Wilderness of the Southern Rocky Mountain Range September 1849
His sunken face windburned and forested by an icicle-encrusted mustache and beard, Seamus Hanley exhaled a steamy billow through his cracked lips into the frosty mountain air. Then the Irishman held his breath and lowered his rusted Brown Bess musket, his hands numbed by the frigidness breaching his torn and frayed bearskin gauntlets.
The pain of hunger in his stomach had long subsided, and now only the trembling of his grip and weariness of his soul impressed upon him the urgency of this unpleasant task.
He closed one of his lake-blue eyes, the last remnant of the promise of his youth, and sighted the muzzle of the weapon at the unsuspecting, rummaging elk.
Even at a distance, the ribs of the great beast showed through its patchy and scarred chestnut fur. Through the barrel’s eye, Seamus tracked the young bull as it limped its way over to an aspen tree. The elk raised its head, crowned in mockery by horns uneven and fractured.
Did it catch his scent?
Then the animal relaxed, bared its teeth, and tugged on a low-lying branch, releasing a powdery mist of fresh snowfall and uncovering autumnal leaves of maroon, amber, and burnt orange. Brilliant watercolor splashes on a white canvas.
In the deadly stillness of a finger poised on a trigger, Seamus shared a kinship of loneliness and futility with his prey, whose ear flapped and jaw bulged as it chewed.
This wasn’t the way it should be. For both were trailing the herd at this time of season.
This was when both mountain men and wildlife should be well fattened by summer’s gracious hands. For the fall offered only last provisions, the final stones in the fortress. Because, like shadows in the distant horizon, the bitter enemies of winter were approaching.
Seamus tried to steady his focus as the wind shrilled. “It’s me or you, my friend.”
The frizzen was closed, the powder set, and his very last musket ball was loaded. This would be his only shot.
For it had been another disappointing trade season amidst the dwindling market of beaver, otter, and marmot pelts. The fashion shifts in faraway places like New York and Europe were flushing out trappers like Seamus throughout the Western out- lands of this sprouting nation.
But he expected as much. Seamus’s past was rife with disappointing harvests.
With a pang of regret, his numb finger squeezed ever so gently and spark and flame breached the touchhole, igniting the gunpowder and sending a lead ball, laced with hope and desperation, through the icy air. Sounds, though dampened by the snow, ricocheted through the woods.
The creature leapt into the air, thighs and legs flailing in a moment of frenzy. Then it gathered itself, turned, and bobbed its white tail up through the embankment into the sheltering embrace of the frozen forest.
A flash here. A speck of brown again. Then it was gone.
And Seamus was alone. Completely alone.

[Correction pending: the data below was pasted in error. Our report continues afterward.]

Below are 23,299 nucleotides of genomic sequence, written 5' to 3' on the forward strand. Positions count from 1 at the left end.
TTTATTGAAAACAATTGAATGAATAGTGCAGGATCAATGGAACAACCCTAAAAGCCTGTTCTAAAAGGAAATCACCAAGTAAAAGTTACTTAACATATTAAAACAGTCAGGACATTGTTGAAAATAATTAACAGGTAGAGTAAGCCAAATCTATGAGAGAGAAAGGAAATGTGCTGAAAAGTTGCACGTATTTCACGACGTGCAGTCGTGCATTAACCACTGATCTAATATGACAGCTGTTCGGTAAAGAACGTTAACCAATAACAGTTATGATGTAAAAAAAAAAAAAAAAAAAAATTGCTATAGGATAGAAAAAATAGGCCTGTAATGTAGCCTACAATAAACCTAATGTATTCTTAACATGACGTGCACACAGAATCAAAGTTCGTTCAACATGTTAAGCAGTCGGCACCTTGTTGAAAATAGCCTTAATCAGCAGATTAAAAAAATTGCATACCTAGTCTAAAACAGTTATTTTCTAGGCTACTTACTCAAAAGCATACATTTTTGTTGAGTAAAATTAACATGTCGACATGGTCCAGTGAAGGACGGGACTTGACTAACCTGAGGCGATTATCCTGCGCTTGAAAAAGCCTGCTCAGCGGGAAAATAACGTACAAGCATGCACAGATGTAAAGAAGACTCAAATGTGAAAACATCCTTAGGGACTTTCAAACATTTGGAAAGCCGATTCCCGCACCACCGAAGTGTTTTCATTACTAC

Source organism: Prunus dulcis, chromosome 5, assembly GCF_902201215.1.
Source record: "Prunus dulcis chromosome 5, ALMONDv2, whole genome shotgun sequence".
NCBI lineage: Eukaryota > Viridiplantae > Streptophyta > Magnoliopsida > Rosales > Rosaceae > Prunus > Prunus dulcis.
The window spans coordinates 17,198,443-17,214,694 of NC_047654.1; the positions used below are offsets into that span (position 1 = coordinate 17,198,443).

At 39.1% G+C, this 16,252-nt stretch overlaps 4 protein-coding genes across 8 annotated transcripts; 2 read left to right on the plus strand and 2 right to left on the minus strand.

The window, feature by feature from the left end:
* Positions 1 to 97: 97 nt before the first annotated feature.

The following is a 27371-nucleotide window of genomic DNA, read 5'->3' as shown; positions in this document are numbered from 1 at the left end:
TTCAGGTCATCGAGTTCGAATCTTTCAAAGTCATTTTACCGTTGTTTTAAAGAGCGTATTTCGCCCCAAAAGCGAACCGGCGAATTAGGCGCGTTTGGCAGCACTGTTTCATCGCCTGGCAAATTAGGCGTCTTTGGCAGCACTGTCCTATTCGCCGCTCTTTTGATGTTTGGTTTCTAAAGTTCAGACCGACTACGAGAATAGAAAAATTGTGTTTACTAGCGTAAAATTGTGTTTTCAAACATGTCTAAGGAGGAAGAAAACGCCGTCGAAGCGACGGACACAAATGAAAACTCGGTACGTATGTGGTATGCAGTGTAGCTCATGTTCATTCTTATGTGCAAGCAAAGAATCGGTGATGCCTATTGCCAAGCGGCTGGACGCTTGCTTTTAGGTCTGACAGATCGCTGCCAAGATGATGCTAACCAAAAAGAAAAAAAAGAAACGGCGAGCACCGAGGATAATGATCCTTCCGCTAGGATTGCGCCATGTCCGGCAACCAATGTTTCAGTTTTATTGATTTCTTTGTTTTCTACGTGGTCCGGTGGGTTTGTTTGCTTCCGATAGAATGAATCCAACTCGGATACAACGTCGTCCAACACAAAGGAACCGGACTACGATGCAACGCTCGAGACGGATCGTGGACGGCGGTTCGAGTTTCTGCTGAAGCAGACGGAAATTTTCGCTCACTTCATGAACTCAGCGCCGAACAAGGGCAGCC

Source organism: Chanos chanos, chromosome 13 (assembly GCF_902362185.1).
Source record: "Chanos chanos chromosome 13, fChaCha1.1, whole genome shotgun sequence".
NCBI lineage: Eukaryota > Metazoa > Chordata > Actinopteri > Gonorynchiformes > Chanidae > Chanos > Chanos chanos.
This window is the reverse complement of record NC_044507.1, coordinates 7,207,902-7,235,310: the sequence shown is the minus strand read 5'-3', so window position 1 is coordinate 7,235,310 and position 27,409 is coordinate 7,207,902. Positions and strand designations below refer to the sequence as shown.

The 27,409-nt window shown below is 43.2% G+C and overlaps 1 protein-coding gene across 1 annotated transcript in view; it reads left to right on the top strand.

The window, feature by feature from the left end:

Seamus lumbered over to a tree stump mushroomed by snow, and with the back of his glove he gave it a firm sweep to dust it clean before sitting down on the iced, jagged surface.
“Arrgh!” He flung his musket in the air, watching it spiral before being enveloped into a bank of snow. Then he lowered his face into his moist, fur-covered hands and sobbed.
No one would see him cry. No one ever did. Here, in the high country, emotions were shielded by solitude.
Though just two years had passed, it seemed forever ago when he chose self-exile. When he tried to hide from the memories.
Seamus could barely recall the laughter of his youth and his passion for whimsy. Growing up in the green-rich fields of Ireland, he would feast off the sparkle of cheer that echoed through the farmlands of his people back home.
But that was many tragedies ago. Now that all looked like someone else’s life.
He dwelled in the blackness of despair for a while, but even- tually the chilling lashes of the winds pried him from the depths of his misery. Survival still lorded over the emptiness.
Seamus retrieved his musket from its snowy grave. It was useless without ammunition, but he couldn’t part with one of his only friends.
With slumping shoulders, he headed home. Home. His misshapen cabin in the hollow of the woods. Despite his best efforts to acclimate to the wilderness, he was still merely trespassing. And where was home when your spirit wandered?
Yet there was a more pressing question. Would he even make it back to the cabin? The moment the hobbled elk escaped, it became Seamus who was hunted. He had risked the chase and strayed far. Now his hunger grew fangs and eyed its prey.
The weariness. The throbbing of his temples.
Every step mattered.
Seamus popped the top of his canteen, lifted it, and poured water down his dry, aching throat. Then he surveyed this unfamiliar terrain.
He rarely traversed this patch of backcountry and for good reason. Civilization had encroached following the opening of a United States Army outpost not far away. It intersected with the Oregon Trail, the main pathway for travelers to the West, who of late were drawn in droves to the resonating whispers of gold in California.
The army fort was tasked to free the flow of commerce from the growing hindrance of the Indian population. Seamus had no quarrels with the brown-skinned natives of this territory. In fact, he coveted their ability to thrive in this cruel environment, which had buckled him to his knees.
But he was terrified of the American soldiers.
At the thought, he reached up to the scar on his left cheek, hidden beneath his scraggly facial hair. The image haunted of that branding iron growing in size as it was pressed down on him, the burning flesh both his punishment and permanent